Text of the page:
Clash Over $1.6B Could Sink Panama Canal Project
Neither builders nor Canal Authority want to give up the funds
By Arden Dier, Newser Staff
Posted Jan 3, 2014 6:17 AM CST
Panama Canal's administrator Jorge Quijano speaks during a press conference in Panama City, Thursday, Jan. 2, 2014.   (AP Photo/Arnulfo Franco)

(Newser) – An ambitious plan to expand the Panama Canal may soon run aground—two-thirds of the way into the project. The $3.2 billion undertaking is supposed to see a third set of locks installed in order to allow larger vessels to pass through the canal by mid-2015. But that price tag has become the issue. The Spanish builder heading the four-nation consortium Grupo Unidos por el Canal that was awarded the project in 2009 now says that due to "unforeseen circumstances," $1.6 billion more will be needed to fund the project, and it wants canal officials to pony up the money.

But the Panama Canal Authority has another idea: Builders can pay the extra costs themselves, the New York Times reports. It maintains that such overruns are a "normal" construction occurrence and that the consortium should foot the bill. And things are getting heated. Panama's president says he'll go so far as to travel to Spain and Italy "to demand these governments take moral responsibility," reports the BBC. Spanish builder Sacyr—a company that's struggled to refinance its debt in the wake of Spain's financial crisis—warned that work would be suspended if the canal authority didn't agree to pay within 21 days.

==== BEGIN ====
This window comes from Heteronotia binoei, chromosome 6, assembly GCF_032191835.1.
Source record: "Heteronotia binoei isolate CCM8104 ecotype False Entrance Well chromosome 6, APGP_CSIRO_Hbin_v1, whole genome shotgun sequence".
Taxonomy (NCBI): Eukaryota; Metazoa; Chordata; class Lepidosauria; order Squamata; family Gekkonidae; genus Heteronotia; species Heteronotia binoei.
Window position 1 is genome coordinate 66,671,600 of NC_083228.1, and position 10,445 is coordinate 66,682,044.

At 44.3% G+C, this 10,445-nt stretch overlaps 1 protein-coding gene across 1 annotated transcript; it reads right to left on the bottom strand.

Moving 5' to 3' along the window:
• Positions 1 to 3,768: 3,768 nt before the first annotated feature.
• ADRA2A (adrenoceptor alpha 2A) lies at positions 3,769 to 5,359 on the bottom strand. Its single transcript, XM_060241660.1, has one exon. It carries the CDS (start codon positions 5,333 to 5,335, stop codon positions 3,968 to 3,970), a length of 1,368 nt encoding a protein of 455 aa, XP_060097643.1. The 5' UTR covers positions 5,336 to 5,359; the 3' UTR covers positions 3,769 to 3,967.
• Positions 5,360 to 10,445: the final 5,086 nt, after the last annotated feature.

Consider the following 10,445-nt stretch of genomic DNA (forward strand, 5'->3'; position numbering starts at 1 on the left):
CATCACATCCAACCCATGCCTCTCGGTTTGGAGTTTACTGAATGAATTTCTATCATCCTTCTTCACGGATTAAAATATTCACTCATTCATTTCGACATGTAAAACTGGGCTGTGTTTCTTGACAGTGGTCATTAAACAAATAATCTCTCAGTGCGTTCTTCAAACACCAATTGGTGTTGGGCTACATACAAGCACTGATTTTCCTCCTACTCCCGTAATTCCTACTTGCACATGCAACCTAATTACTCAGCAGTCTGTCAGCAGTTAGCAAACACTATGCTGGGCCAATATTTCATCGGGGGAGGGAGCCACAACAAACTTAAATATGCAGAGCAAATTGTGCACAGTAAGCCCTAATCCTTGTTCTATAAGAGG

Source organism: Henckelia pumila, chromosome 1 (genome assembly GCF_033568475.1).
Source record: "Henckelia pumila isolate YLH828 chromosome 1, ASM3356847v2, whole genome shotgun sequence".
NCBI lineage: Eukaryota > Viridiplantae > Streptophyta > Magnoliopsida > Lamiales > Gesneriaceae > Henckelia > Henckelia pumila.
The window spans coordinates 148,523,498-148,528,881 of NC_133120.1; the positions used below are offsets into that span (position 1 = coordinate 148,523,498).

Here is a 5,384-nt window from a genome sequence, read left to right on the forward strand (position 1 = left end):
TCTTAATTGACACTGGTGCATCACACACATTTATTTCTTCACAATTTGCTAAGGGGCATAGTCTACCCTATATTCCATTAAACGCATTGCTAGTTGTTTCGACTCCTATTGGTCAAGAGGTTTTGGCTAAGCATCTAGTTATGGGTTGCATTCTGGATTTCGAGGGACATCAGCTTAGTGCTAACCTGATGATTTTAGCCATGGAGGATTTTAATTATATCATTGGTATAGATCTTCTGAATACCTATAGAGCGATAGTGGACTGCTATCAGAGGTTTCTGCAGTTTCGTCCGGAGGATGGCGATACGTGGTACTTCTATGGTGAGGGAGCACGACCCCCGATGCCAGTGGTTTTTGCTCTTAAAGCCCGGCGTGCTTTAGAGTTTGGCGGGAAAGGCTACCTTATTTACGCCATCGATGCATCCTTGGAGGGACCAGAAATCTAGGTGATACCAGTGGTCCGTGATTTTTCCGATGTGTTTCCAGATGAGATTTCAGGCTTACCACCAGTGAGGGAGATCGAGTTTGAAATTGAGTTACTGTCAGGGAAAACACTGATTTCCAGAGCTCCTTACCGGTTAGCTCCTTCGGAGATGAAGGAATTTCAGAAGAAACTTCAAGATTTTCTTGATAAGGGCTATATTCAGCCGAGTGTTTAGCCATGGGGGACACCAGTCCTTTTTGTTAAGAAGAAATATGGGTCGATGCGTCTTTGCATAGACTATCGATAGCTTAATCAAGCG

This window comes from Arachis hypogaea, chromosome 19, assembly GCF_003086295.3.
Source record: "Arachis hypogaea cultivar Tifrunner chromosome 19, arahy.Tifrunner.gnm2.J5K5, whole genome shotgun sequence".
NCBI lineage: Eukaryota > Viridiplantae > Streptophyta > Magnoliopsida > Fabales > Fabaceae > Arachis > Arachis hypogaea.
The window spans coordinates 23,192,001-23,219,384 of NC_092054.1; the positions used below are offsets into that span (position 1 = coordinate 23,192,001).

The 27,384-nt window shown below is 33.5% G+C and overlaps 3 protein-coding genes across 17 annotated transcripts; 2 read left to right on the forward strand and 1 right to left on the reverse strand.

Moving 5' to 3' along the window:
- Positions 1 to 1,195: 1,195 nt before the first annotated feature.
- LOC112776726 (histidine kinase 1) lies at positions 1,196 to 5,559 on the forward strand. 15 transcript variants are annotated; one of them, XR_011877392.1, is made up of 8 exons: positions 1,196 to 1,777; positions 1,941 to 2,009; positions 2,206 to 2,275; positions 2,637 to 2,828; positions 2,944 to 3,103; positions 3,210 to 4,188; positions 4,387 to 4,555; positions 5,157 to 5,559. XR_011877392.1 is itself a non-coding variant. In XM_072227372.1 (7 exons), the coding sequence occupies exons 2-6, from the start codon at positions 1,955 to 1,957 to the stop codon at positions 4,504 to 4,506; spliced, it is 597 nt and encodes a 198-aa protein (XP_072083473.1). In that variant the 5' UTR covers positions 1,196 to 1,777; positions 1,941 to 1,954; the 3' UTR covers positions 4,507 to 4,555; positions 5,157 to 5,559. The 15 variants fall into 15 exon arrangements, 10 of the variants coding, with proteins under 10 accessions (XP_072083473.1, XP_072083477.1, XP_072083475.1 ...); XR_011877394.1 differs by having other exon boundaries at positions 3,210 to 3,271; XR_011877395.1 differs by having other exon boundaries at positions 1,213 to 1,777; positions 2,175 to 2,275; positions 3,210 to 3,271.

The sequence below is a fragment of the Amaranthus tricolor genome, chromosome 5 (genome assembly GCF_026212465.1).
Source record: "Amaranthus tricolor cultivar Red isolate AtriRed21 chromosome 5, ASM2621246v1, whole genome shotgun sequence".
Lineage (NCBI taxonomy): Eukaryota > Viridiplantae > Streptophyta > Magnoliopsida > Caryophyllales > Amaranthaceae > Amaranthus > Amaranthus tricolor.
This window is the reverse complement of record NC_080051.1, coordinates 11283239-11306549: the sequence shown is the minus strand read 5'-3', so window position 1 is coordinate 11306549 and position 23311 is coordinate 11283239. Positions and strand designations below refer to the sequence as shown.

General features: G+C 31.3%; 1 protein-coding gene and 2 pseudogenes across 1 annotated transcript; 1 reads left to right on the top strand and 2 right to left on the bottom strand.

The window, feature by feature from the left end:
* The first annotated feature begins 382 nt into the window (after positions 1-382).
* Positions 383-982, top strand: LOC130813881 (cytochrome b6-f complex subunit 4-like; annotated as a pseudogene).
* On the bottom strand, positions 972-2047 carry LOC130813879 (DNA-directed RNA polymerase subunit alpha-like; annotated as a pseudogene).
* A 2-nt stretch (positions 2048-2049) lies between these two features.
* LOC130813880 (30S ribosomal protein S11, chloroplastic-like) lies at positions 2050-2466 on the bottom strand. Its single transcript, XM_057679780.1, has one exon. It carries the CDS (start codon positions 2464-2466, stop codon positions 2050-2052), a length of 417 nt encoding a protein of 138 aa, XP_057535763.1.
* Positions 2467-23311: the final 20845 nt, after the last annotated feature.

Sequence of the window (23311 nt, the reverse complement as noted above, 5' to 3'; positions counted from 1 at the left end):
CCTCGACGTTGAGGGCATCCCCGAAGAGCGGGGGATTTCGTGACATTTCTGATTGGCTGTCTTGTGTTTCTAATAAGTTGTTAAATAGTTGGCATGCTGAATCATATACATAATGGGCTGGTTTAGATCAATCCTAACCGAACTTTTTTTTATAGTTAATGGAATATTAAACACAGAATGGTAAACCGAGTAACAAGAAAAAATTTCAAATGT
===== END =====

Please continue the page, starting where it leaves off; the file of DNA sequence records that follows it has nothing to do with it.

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Ezekiel 25:17
Jan 10, 2014 8:00 PM CST
Just wait a couple more years and China will have their canal operating in Nicaragua. Planned by the USA in 1895 and then proposed through time but nobody could come up with the financing. Enter China flush with all that US cash and they are bankrolling it with a Korean construction company.
Jan 4, 2014 8:25 AM CST
You are supposed to quote low then raise the price! That is the democratic way. Just like Obamacare, or any other government bidding process! Duh!
Jan 3, 2014 1:43 PM CST
The company guaranteed they would do the work for a set price, but a guarantee is only as good as the company backing it. Due diligence on the part of the Panamanian's would have required that they look at the construction record of the company as well as their ability to financially do what they said they would do in the event their construction ability fell short. I am guessing Panama took the lowest bid without doing their due diligence, or they took a calculated risk and lost. That said, this doesn't relieve the company of their legal and moral obligation to do what they said they would do. Perhaps Panama should pay the money needed to finish the project, making a deal with the company whereby Panama takes ownership of the company sufficient to pay for the cost overruns.